These stories are nothing more than the fevered imaginings of the homeless caught between two worlds, one dead, the other powerless to be born because of the drag of memory. For instance, the first story, perhaps the best and the longest, is titled "Bon Voyage, Mr President." It is based in Geneva where an aged Caribbean President is living a meagre, down-and-out existence, "one more incognito in a city of illustrious incognitos." He is happy all the same because "the greatest victory in my life has been having everyone forget me." But the President is sick and needs an operation for which he does not have the money. Two of his compatriots, a working class couple, come to his help. They help to sell his junk jewellery, and with some of their own savings thrown in, pay for his medical bills and finally his passage home. But the home to which the President goes is "a continent conceived by the scum of the earth without a moment of love: the children of abductions, rapes, violations, infamous dealings, deceptions, the union of enemies with enemies."
There are many ironies in the story with a sub-text running through it. How is that a selfish (and self-pitying) politician can still aspire for a faith in people, when, by all common sense, they should have nothing to do with him? Or, is this weakness common to a people who live by the 'heart' and not by 'reason' and are, therefore, willing to forgive everything when the prodigal son returns home? Garcia Marquez leaves it to us to draw our conclusions but he does seem to suggest that dreaming comes naturally to Latin Americans in exile!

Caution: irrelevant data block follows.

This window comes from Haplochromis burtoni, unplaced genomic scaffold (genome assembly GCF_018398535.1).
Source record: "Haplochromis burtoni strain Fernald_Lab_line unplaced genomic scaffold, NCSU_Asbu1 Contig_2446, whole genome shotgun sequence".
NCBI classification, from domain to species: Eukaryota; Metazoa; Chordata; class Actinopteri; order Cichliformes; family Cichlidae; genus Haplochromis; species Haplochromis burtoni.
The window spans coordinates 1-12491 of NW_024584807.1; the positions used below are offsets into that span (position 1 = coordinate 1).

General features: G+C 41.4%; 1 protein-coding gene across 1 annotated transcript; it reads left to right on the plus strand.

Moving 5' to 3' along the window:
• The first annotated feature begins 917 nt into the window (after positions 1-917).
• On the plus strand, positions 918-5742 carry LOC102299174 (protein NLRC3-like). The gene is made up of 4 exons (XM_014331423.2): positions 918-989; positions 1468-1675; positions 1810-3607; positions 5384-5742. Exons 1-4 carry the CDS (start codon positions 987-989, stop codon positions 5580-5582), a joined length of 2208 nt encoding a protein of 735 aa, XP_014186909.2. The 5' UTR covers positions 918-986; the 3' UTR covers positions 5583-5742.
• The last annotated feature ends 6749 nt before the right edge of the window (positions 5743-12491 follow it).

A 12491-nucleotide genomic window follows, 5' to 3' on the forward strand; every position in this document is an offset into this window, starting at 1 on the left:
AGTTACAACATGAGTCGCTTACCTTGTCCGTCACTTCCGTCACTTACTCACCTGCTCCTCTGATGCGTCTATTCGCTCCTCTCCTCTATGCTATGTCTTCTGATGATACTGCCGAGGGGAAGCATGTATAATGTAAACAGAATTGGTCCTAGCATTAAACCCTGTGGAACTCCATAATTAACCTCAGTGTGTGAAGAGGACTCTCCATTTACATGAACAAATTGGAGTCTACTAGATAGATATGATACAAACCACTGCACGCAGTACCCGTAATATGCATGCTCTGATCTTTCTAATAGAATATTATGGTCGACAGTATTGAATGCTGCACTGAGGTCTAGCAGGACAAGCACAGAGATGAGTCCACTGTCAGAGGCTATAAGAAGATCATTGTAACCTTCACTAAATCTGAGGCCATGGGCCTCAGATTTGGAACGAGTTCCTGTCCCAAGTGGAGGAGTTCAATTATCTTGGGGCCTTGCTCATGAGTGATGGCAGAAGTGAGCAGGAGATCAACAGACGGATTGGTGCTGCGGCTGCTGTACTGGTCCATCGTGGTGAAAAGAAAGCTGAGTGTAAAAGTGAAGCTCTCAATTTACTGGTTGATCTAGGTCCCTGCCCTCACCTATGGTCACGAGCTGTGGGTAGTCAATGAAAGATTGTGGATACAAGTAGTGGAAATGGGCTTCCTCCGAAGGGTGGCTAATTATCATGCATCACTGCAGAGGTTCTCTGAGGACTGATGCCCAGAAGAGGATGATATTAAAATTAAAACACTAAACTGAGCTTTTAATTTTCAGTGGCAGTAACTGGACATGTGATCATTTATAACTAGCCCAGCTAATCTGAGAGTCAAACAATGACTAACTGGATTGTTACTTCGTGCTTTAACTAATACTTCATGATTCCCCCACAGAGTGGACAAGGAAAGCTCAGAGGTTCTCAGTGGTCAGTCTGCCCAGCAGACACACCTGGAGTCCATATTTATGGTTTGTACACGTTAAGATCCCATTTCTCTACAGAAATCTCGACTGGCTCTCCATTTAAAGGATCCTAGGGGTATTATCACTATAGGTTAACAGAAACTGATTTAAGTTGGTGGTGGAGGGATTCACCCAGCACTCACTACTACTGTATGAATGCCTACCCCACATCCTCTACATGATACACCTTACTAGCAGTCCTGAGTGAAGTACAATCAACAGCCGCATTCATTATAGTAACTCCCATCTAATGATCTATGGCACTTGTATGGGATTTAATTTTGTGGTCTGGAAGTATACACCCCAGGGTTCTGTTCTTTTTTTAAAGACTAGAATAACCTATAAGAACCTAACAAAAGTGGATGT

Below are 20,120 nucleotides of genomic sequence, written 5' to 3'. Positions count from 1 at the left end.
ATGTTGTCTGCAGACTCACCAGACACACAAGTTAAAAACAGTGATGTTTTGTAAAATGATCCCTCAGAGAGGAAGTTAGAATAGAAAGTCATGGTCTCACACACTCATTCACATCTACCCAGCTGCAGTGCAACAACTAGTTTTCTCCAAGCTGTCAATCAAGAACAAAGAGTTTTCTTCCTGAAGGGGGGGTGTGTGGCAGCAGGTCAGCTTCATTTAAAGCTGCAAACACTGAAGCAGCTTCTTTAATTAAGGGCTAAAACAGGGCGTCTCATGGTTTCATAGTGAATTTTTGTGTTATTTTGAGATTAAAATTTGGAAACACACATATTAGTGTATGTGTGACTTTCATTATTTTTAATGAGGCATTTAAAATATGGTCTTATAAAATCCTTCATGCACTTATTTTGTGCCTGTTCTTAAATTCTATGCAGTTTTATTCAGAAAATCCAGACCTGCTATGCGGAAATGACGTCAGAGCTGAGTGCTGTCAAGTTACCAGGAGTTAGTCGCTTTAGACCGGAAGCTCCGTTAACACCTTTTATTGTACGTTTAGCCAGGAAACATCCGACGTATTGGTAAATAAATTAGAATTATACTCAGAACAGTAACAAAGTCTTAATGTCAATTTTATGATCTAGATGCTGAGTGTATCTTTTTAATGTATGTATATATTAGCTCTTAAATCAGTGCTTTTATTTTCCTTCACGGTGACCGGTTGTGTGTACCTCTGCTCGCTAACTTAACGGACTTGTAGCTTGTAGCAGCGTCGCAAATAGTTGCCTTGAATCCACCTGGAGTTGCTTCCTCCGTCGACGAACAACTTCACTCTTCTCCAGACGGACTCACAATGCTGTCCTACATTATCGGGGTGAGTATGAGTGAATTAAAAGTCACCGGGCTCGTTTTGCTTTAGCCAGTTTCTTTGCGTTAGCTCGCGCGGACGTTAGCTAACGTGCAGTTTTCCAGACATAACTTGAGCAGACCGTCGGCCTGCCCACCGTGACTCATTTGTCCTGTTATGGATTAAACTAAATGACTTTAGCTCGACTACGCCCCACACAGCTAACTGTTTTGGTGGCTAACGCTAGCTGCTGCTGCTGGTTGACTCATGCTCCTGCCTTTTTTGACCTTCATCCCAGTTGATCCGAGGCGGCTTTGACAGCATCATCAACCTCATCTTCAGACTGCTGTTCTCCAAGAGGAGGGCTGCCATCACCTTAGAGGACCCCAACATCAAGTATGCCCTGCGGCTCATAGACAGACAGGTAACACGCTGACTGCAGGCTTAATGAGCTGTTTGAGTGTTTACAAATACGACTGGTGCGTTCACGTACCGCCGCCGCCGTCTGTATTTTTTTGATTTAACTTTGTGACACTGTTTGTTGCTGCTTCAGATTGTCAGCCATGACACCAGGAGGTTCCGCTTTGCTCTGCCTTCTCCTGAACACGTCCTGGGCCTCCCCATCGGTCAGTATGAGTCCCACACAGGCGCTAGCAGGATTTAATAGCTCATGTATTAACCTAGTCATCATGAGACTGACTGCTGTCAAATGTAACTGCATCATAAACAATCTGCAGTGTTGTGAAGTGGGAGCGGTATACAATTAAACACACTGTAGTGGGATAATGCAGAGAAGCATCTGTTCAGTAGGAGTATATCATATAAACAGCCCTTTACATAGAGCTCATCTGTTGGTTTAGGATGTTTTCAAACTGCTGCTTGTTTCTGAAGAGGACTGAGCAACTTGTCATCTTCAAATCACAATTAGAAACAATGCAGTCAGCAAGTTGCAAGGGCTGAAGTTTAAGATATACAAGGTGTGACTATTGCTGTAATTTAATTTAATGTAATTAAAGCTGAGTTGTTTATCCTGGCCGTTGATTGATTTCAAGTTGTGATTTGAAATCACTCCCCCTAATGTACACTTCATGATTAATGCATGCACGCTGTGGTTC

The other stories are shorter in length, with varying emotional depth and spiritual geography of a fictional Latin America, and distinct from his novels which a critic has described as "creating history out of the taught, overlapping stories of his characters, lives, and conjuring myths out of their troubled dreams." And probably because the stories are set in Europe and not in his native Latin America, where otherwise most of his works are set, they lack that detailed sense of history, the visionary sense of time and place and distinguish his strongest fiction. Like all Garcia Marquez's writings, the opening paras of his stories are marvellous. Gracefully written as these stories are, there are many flashes of the old writer in them. With his magic pen, that bridges the world of reality and the world of dreams, he spins out of "the perversities of uncertainty" in these stories with his usual embroidery.